Optane is optimized for the low queue depths that Intel says are common in data centers. (Source: Intel)
A handful of startups are starting to ship their own alternatives using magnetic and resistive RAM architectures, generally targeting more niche applications. Western Digital, now the parent of SanDisk, said in August that it will ship a ReRAM by the end of the decade.
“This is an important day on the journey, but this is just the beginning,” said Al Fazio, an Intel senior fellow and director of memory technology development, who calls himself Mr. 3D XPoint. “We’re sampling into DIMMs now.”
The chips need “less than 50% performance” improvements for use in DIMMs, something that should come from improving yields, he said. “Building the [DIMM] infrastructure is gating item, not the media.”
Materials science was the focus of most of the decade on 3D XPoint to date, Fazio said. The key was finding and developing the right combination of materials for the chip, especially the selector diode which needs to work at the low temperatures of a CMOS back-end process.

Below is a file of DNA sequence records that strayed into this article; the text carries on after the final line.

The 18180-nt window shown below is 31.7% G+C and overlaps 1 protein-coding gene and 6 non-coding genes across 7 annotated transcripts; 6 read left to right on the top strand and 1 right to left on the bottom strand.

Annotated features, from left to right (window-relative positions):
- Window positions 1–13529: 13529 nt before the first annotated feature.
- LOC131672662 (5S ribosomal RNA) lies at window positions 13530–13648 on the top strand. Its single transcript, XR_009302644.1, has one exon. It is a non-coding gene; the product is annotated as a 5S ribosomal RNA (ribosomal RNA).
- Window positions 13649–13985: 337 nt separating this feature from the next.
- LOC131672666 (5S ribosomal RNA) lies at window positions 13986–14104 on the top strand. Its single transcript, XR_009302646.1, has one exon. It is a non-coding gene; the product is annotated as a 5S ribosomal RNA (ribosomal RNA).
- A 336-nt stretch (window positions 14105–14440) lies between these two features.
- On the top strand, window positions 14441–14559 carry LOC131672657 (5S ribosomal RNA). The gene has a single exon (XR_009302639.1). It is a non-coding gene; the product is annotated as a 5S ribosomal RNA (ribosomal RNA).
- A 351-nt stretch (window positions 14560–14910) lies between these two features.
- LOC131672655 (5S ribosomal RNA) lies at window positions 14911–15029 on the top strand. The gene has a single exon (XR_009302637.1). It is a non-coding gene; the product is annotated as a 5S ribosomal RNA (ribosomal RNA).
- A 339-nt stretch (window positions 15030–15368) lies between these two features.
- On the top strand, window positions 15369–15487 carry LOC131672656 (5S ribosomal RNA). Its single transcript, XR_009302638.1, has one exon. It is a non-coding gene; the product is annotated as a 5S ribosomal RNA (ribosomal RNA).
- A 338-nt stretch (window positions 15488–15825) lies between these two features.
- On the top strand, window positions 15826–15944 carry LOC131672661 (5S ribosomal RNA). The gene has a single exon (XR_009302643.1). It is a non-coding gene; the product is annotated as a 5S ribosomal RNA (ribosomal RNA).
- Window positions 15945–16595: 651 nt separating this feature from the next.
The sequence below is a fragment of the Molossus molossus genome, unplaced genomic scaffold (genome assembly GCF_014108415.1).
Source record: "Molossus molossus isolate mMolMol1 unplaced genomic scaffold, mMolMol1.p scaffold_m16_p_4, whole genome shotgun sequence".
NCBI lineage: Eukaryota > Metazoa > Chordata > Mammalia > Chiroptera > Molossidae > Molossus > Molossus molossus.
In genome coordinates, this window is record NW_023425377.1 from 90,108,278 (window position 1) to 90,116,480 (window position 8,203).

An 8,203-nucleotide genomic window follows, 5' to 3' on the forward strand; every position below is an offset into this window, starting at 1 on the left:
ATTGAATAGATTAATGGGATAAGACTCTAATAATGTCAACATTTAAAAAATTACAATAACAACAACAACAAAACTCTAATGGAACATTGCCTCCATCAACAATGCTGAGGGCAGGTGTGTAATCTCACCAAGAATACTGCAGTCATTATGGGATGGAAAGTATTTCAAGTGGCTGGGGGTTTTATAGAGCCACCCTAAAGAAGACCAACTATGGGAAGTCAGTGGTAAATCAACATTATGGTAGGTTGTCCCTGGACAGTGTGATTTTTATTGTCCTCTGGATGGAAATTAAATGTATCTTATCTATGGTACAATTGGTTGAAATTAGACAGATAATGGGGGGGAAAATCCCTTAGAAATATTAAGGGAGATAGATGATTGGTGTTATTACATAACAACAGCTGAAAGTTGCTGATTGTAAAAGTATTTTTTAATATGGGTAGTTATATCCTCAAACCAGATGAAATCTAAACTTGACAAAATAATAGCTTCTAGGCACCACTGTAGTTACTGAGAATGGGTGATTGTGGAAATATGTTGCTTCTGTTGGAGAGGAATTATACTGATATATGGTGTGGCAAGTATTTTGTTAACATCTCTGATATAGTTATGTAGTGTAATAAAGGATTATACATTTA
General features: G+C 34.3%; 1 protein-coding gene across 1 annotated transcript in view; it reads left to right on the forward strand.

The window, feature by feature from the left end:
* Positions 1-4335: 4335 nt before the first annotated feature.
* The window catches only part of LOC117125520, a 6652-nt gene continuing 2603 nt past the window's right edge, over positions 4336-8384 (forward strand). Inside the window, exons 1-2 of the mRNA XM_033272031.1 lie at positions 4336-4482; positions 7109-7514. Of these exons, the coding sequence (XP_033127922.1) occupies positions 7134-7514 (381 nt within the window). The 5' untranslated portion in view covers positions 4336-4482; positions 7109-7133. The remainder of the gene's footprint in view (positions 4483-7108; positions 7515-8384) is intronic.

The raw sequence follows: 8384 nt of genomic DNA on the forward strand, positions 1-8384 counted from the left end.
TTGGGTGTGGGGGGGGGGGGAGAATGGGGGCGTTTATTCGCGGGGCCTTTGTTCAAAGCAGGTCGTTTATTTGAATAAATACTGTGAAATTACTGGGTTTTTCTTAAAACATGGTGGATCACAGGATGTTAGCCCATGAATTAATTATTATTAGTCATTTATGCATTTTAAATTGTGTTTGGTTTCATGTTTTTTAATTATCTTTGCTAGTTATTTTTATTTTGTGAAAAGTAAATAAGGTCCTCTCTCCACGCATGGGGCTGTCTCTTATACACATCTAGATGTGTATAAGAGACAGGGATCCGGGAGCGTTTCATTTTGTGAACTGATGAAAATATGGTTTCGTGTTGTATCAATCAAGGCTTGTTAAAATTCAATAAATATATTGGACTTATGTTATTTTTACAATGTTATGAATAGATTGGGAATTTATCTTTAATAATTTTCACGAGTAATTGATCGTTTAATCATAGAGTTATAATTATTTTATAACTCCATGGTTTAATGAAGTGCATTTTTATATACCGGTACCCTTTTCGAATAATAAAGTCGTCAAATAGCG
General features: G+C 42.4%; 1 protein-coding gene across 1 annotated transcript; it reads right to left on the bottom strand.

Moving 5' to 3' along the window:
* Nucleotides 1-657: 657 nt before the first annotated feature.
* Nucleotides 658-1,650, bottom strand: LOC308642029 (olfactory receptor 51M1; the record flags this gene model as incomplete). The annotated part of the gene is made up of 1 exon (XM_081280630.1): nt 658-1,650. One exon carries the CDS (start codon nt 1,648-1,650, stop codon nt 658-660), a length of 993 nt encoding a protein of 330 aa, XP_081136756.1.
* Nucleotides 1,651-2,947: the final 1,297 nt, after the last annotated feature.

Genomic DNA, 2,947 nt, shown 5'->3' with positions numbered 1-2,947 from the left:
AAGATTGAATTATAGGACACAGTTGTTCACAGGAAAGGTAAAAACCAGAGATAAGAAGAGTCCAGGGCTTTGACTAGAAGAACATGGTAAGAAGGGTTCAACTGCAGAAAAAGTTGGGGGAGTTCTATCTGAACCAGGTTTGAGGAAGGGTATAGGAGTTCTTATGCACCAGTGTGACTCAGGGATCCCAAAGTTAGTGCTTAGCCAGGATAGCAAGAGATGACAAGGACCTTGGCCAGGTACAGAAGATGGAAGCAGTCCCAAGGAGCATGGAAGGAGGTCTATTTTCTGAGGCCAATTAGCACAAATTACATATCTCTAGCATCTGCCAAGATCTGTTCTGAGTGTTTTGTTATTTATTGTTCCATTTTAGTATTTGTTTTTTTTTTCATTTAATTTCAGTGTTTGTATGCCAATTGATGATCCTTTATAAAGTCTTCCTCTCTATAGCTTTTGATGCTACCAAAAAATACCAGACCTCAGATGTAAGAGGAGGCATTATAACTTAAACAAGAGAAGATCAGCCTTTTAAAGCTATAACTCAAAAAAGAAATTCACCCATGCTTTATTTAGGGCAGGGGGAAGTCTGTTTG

At 128 Gbits, the first chip is well above today’s DRAMs in density and only one or two generations behind NAND. However, Intel and Micron faced unexpected delays getting products out after announcing 3D XPoint with much fanfare in July 2015.
It takes time to characterize new materials for power and yield parameters, said Eli Harari, retired founder of SanDisk and a pioneer of flash memory. “Intel should be looking at opening up the memory and making processor-in-memory chips.”
Unlike some potential rivals, 3D XPoint was not designed for use as an embedded memory. “This was architected for high capacity, low latency, and low cost,” Fazio said.
“There are billions of dollars of opportunity here, and we are willing to invest to go get that,” said Rob Crooke, general manager of Intel’s non-volatile memory group.
— Rick Merritt, Silicon Valley Bureau Chief, EE Times